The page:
Entertainment And News

Woman Shares The Hilarious Hack She Uses To Fend Off Men Who Catcall Her On The Street

Photo: @berridaph / TikTok
Daphne Berry

For women navigating their day-to-day lives, the unwanted attention from catcallers is an unfortunate reality.

One woman named Daphne Berry shared with her followers the funny and quick-witted hack that she uses to stun men who try and catcall her while she's walking around on the street.

She pretends that any man who catcalls her on the street is actually homeless.

In Berry's video, she shared the witty hack that she tends to use against men who try and catcall her on the street — and it's pretending that they're homeless and trying to panhandle for money. She recounted a recent incident where she used the tactic, which ended up working out in her favor.



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"This man just catcalled me at the front of a construction site, and so I yelled back at him, 'Sorry, I don't have any change!'" Berry explained. She claimed that after replying, all of the other men at the construction site immediately began laughing and poking fun at the guy who had tried to catcall Berry.

"The way that all the men on the construction site started laughing at him and pointing at him. It's that simple... 'sorry, I don't have any change.'"

In the comments, other women praised Berry's methods and even admitted that they might try it out for themselves the next time a man tries to approach them with unwanted romantic advances. However, other women even shared their own version of this tactic, and what they say to catcallers.

"'Sorry, I can't bring home any more stray dogs!' is one of my favorites," one TikTok user shared.

Another user added, "One of my favorite ones is telling them to say something funny when they tell me to smile. They always look weirdly confused."

"Much better than my, 'Sorry, I don’t think we’ve met?' And, 'You’re acting very familiar but I don’t remember you,'" a third user said.

Unfortunately, a large number of women face street harassment from men on a daily basis.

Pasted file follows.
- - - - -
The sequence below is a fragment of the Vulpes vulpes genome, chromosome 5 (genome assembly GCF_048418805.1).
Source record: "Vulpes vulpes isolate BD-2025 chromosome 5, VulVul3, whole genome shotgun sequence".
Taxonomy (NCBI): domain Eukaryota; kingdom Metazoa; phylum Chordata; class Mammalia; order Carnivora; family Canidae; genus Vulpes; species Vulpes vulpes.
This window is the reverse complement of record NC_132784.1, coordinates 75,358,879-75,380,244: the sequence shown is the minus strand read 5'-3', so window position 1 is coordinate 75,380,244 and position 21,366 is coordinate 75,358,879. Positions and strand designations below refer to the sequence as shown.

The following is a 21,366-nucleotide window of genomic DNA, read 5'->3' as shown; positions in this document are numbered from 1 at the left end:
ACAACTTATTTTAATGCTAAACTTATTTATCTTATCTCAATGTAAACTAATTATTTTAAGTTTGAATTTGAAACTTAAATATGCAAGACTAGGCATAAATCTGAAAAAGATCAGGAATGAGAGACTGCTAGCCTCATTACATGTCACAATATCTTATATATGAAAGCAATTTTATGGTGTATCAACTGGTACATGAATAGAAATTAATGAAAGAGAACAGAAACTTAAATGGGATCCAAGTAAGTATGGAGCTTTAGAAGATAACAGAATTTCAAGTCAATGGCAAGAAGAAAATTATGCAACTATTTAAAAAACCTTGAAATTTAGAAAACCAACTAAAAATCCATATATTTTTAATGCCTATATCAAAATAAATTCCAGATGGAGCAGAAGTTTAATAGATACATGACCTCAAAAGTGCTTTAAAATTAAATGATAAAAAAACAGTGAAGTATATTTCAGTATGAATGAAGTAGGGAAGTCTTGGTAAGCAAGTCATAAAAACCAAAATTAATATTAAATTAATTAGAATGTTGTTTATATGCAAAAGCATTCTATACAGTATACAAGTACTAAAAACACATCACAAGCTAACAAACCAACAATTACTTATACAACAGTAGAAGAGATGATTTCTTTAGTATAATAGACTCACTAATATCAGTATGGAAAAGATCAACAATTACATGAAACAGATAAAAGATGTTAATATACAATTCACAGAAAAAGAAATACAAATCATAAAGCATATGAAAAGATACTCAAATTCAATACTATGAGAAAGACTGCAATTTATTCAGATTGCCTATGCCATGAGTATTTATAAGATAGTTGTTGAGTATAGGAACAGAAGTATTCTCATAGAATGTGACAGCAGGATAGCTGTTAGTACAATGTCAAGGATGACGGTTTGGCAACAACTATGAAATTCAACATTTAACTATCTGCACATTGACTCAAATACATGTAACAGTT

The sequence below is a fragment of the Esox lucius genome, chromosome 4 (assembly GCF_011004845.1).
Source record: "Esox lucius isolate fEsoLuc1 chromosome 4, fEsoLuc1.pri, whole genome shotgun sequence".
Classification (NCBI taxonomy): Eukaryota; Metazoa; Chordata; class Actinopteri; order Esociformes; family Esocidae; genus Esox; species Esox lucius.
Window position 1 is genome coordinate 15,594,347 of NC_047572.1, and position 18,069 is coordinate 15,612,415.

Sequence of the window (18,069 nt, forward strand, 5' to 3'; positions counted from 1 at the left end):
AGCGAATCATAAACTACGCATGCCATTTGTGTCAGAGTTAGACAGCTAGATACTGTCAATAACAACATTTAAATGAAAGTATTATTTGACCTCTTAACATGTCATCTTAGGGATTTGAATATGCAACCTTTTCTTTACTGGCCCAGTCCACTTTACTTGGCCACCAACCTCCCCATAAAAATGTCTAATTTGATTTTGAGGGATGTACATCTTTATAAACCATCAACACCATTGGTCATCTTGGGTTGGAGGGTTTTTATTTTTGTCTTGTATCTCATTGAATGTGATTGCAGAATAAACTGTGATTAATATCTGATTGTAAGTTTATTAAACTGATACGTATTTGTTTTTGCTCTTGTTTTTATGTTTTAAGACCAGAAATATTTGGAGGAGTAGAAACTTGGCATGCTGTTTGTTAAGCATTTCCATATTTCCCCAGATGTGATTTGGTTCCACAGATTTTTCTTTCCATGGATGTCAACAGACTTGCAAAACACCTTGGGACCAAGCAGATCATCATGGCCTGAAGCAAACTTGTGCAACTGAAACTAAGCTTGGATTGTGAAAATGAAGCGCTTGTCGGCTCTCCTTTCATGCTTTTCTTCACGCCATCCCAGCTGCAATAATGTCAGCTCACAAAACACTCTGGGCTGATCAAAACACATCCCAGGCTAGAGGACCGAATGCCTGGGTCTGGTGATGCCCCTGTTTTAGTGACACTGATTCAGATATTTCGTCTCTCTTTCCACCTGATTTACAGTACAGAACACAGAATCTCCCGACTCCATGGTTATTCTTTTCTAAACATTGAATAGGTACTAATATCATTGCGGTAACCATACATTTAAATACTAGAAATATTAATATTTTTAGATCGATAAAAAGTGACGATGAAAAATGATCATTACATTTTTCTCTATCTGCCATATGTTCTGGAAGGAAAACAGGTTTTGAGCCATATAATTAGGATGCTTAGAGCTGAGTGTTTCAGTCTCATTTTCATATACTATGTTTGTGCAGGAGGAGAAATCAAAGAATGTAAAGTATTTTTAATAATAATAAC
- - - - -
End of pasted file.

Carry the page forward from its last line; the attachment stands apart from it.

According to a survey by Stop Street Harassment, it was found that 65% of all women had experienced street harassment. Among all women, 23%  had been sexually touched, 20% had been followed, and 9% had been forced to do something sexual.

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For men, the numbers were much lower, with 25% admitting they have been harassed on the street. A higher percentage of LGBTQ+ men reported this compared to heterosexual men, and their most common form of harassment was homophobic or transphobic slurs (9%).

While many women found Berry's tactic to be hilarious and admitted they would start using it, there were also a number of women who pointed out that engaging with catcallers can result in a violent outcome. Unfortunately, this is another reality that women have to consistently think about.

There are an outstanding number of women who have been killed or violently hurt because they have either completely ignored a man's unwanted romantic advances, or have tried to stick up for themselves, only to meet a devastating fate.

The frightening statistics and shared traumatic experiences that many women have are some of the reasons why most women have legitimate fears about simply existing in the outside world.

Carrying keys between our fingers, not listening to music on our walk home whenever it gets dark, and taking busy streets to hopefully prevent harassment or violence are just some of the grim precautions that women are told throughout our lives. 

The unfortunate truth is that women often find themselves caught in a delicate balance, trying to navigate their surroundings while grappling with the legitimate fear of violence.

Many of these cautionary measures, including Berry's tactic, that women take to protect themselves serve as a stark reminder of this ongoing struggle for both safety and respect, and the simple reality that all women want is to exist without fear and apprehension.

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Nia Tipton is a Chicago-based entertainment, news, and lifestyle writer whose work delves into modern-day issues and experiences.